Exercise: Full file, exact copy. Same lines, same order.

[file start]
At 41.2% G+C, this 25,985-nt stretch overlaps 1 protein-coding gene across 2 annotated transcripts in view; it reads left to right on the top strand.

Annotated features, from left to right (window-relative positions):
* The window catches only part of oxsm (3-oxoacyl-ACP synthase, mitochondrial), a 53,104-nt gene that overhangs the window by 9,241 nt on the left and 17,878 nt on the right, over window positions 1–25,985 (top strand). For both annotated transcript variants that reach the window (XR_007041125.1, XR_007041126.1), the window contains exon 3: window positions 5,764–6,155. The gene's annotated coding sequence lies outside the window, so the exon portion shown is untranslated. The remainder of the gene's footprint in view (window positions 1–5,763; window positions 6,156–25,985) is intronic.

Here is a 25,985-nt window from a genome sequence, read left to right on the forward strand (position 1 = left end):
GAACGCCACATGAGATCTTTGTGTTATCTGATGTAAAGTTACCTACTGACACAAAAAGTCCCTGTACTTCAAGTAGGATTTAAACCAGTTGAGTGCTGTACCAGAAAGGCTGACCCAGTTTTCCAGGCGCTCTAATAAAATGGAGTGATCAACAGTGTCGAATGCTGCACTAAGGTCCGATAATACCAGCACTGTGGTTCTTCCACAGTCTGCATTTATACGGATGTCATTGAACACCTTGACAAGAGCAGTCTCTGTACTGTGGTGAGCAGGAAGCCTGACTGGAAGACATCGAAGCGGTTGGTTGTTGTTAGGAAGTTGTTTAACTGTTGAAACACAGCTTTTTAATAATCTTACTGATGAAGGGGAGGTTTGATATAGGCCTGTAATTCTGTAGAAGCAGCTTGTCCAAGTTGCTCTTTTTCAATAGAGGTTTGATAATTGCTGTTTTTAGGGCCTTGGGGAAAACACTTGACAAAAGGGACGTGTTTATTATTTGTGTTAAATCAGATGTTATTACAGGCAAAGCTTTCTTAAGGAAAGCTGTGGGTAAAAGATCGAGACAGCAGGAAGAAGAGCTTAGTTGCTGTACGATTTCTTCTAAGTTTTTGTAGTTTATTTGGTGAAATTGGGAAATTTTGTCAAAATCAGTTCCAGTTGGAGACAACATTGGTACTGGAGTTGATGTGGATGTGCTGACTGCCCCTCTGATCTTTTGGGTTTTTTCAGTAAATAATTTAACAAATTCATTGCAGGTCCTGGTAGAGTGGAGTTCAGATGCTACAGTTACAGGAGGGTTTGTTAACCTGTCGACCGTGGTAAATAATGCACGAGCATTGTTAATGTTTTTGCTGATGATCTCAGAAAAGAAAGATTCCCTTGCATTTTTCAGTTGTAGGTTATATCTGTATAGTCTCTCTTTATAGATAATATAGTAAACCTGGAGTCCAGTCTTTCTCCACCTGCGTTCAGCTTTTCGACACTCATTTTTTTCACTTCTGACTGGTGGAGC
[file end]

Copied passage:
At 41.2% G+C, this 25,985-nt stretch overlaps 1 protein-coding gene across 2 annotated transcripts in view; it reads left to right on the top strand.

Annotated features, from left to right (window-relative positions):
* The window catches only part of oxsm (3-oxoacyl-ACP synthase, mitochondrial), a 53,104-nt gene that overhangs the window by 9,241 nt on the left and 17,878 nt on the right, over window positions 1–25,985 (top strand). For both annotated transcript variants that reach the window (XR_007041125.1, XR_007041126.1), the window contains exon 3: window positions 5,764–6,155. The gene's annotated coding sequence lies outside the window, so the exon portion shown is untranslated. The remainder of the gene's footprint in view (window positions 1–5,763; window positions 6,156–25,985) is intronic.

Here is a 25,985-nt window from a genome sequence, read left to right on the forward strand (position 1 = left end):
GAACGCCACATGAGATCTTTGTGTTATCTGATGTAAAGTTACCTACTGACACAAAAAGTCCCTGTACTTCAAGTAGGATTTAAACCAGTTGAGTGCTGTACCAGAAAGGCTGACCCAGTTTTCCAGGCGCTCTAATAAAATGGAGTGATCAACAGTGTCGAATGCTGCACTAAGGTCCGATAATACCAGCACTGTGGTTCTTCCACAGTCTGCATTTATACGGATGTCATTGAACACCTTGACAAGAGCAGTCTCTGTACTGTGGTGAGCAGGAAGCCTGACTGGAAGACATCGAAGCGGTTGGTTGTTGTTAGGAAGTTGTTTAACTGTTGAAACACAGCTTTTTAATAATCTTACTGATGAAGGGGAGGTTTGATATAGGCCTGTAATTCTGTAGAAGCAGCTTGTCCAAGTTGCTCTTTTTCAATAGAGGTTTGATAATTGCTGTTTTTAGGGCCTTGGGGAAAACACTTGACAAAAGGGACGTGTTTATTATTTGTGTTAAATCAGATGTTATTACAGGCAAAGCTTTCTTAAGGAAAGCTGTGGGTAAAAGATCGAGACAGCAGGAAGAAGAGCTTAGTTGCTGTACGATTTCTTCTAAGTTTTTGTAGTTTATTTGGTGAAATTGGGAAATTTTGTCAAAATCAGTTCCAGTTGGAGACAACATTGGTACTGGAGTTGATGTGGATGTGCTGACTGCCCCTCTGATCTTTTGGGTTTTTTCAGTAAATAATTTAACAAATTCATTGCAGGTCCTGGTAGAGTGGAGTTCAGATGCTACAGTTACAGGAGGGTTTGTTAACCTGTCGACCGTGGTAAATAATGCACGAGCATTGTTAATGTTTTTGCTGATGATCTCAGAAAAGAAAGATTCCCTTGCATTTTTCAGTTGTAGGTTATATCTGTATAGTCTCTCTTTATAGATAATATAGTAAACCTGGAGTCCAGTCTTTCTCCACCTGCGTTCAGCTTTTCGACACTCATTTTTTTCACTTCTGACTGGTGGAGC